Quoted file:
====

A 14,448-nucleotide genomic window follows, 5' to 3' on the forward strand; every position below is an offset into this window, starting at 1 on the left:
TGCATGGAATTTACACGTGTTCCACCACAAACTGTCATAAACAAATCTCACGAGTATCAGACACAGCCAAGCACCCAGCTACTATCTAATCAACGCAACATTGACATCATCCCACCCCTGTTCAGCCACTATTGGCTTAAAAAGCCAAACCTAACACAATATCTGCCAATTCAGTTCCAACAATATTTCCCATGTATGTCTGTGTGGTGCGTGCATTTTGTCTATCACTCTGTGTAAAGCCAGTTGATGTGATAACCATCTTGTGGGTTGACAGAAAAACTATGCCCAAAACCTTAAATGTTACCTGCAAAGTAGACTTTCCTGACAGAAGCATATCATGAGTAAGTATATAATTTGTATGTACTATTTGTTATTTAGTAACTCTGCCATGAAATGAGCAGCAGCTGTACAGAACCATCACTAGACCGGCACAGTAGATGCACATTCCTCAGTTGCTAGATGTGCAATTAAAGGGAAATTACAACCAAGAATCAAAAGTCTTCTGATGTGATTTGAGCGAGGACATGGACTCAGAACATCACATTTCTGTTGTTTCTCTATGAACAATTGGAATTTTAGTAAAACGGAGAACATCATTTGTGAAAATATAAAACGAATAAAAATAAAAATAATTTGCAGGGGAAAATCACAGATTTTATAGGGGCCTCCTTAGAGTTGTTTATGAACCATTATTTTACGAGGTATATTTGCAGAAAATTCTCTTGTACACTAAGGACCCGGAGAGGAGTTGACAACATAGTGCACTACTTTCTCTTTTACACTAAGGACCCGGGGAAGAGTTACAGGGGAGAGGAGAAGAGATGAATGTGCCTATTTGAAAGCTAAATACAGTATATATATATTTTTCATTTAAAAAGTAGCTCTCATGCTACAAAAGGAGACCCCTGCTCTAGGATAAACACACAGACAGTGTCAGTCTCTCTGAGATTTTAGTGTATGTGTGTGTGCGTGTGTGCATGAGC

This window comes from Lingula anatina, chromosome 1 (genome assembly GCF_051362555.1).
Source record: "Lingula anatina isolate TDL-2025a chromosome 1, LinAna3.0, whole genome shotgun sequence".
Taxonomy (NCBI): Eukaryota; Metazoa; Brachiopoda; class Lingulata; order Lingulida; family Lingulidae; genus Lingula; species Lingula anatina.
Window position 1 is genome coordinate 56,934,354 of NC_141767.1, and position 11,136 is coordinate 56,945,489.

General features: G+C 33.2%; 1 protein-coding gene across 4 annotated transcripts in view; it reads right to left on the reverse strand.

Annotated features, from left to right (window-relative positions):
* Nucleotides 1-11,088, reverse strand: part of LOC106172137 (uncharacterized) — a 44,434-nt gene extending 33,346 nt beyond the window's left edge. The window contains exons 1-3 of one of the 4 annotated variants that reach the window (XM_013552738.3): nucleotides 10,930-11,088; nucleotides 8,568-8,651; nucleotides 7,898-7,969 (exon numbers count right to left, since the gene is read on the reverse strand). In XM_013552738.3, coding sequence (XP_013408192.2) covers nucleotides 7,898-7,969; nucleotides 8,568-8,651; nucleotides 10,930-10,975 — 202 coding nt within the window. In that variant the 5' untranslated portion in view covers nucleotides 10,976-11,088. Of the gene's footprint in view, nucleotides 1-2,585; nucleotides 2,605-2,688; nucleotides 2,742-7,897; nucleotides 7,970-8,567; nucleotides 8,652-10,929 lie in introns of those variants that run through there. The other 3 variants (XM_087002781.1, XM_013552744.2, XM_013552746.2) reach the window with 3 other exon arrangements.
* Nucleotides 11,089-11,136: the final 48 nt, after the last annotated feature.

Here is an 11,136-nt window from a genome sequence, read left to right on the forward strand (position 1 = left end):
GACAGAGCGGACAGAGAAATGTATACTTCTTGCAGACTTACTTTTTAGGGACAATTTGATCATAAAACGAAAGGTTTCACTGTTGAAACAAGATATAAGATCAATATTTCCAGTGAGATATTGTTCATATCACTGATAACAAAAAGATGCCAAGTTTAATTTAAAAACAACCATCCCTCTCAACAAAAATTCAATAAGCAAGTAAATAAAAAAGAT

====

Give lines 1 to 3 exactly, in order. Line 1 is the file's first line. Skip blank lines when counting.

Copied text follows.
A 14,448-nucleotide genomic window follows, 5' to 3' on the forward strand; every position below is an offset into this window, starting at 1 on the left:
TGCATGGAATTTACACGTGTTCCACCACAAACTGTCATAAACAAATCTCACGAGTATCAGACACAGCCAAGCACCCAGCTACTATCTAATCAACGCAACATTGACATCATCCCACCCCTGTTCAGCCACTATTGGCTTAAAAAGCCAAACCTAACACAATATCTGCCAATTCAGTTCCAACAATATTTCCCATGTATGTCTGTGTGGTGCGTGCATTTTGTCTATCACTCTGTGTAAAGCCAGTTGATGTGATAACCATCTTGTGGGTTGACAGAAAAACTATGCCCAAAACCTTAAATGTTACCTGCAAAGTAGACTTTCCTGACAGAAGCATATCATGAGTAAGTATATAATTTGTATGTACTATTTGTTATTTAGTAACTCTGCCATGAAATGAGCAGCAGCTGTACAGAACCATCACTAGACCGGCACAGTAGATGCACATTCCTCAGTTGCTAGATGTGCAATTAAAGGGAAATTACAACCAAGAATCAAAAGTCTTCTGATGTGATTTGAGCGAGGACATGGACTCAGAACATCACATTTCTGTTGTTTCTCTATGAACAATTGGAATTTTAGTAAAACGGAGAACATCATTTGTGAAAATATAAAACGAATAAAAATAAAAATAATTTGCAGGGGAAAATCACAGATTTTATAGGGGCCTCCTTAGAGTTGTTTATGAACCATTATTTTACGAGGTATATTTGCAGAAAATTCTCTTGTACACTAAGGACCCGGAGAGGAGTTGACAACATAGTGCACTACTTTCTCTTTTACACTAAGGACCCGGGGAAGAGTTACAGGGGAGAGGAGAAGAGATGAATGTGCCTATTTGAAAGCTAAATACAGTATATATATATTTTTCATTTAAAAAGTAGCTCTCATGCTACAAAAGGAGACCCCTGCTCTAGGATAAACACACAGACAGTGTCAGTCTCTCTGAGATTTTAGTGTATGTGTGTGTGCGTGTGTGCATGAGC

This window comes from Lingula anatina, chromosome 1 (genome assembly GCF_051362555.1).